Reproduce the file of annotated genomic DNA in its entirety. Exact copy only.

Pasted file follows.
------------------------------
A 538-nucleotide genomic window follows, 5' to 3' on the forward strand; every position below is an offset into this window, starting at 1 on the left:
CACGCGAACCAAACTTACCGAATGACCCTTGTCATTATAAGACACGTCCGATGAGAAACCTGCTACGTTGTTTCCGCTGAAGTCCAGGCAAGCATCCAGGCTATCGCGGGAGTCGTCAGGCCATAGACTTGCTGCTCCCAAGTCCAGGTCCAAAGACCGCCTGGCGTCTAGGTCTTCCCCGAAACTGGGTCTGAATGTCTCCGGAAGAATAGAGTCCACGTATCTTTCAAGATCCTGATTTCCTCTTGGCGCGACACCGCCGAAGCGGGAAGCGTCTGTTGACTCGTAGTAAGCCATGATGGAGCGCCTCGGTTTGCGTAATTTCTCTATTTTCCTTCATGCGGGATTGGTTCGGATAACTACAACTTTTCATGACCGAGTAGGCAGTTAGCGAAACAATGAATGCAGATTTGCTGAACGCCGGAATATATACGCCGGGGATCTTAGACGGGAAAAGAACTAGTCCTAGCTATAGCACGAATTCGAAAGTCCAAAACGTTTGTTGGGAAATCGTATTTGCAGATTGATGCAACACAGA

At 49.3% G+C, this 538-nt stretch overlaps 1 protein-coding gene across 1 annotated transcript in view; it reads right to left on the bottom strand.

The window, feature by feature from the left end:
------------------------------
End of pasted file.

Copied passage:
A 538-nucleotide genomic window follows, 5' to 3' on the forward strand; every position below is an offset into this window, starting at 1 on the left:
CACGCGAACCAAACTTACCGAATGACCCTTGTCATTATAAGACACGTCCGATGAGAAACCTGCTACGTTGTTTCCGCTGAAGTCCAGGCAAGCATCCAGGCTATCGCGGGAGTCGTCAGGCCATAGACTTGCTGCTCCCAAGTCCAGGTCCAAAGACCGCCTGGCGTCTAGGTCTTCCCCGAAACTGGGTCTGAATGTCTCCGGAAGAATAGAGTCCACGTATCTTTCAAGATCCTGATTTCCTCTTGGCGCGACACCGCCGAAGCGGGAAGCGTCTGTTGACTCGTAGTAAGCCATGATGGAGCGCCTCGGTTTGCGTAATTTCTCTATTTTCCTTCATGCGGGATTGGTTCGGATAACTACAACTTTTCATGACCGAGTAGGCAGTTAGCGAAACAATGAATGCAGATTTGCTGAACGCCGGAATATATACGCCGGGGATCTTAGACGGGAAAAGAACTAGTCCTAGCTATAGCACGAATTCGAAAGTCCAAAACGTTTGTTGGGAAATCGTATTTGCAGATTGATGCAACACAGA

At 49.3% G+C, this 538-nt stretch overlaps 1 protein-coding gene across 1 annotated transcript in view; it reads right to left on the bottom strand.

The window, feature by feature from the left end: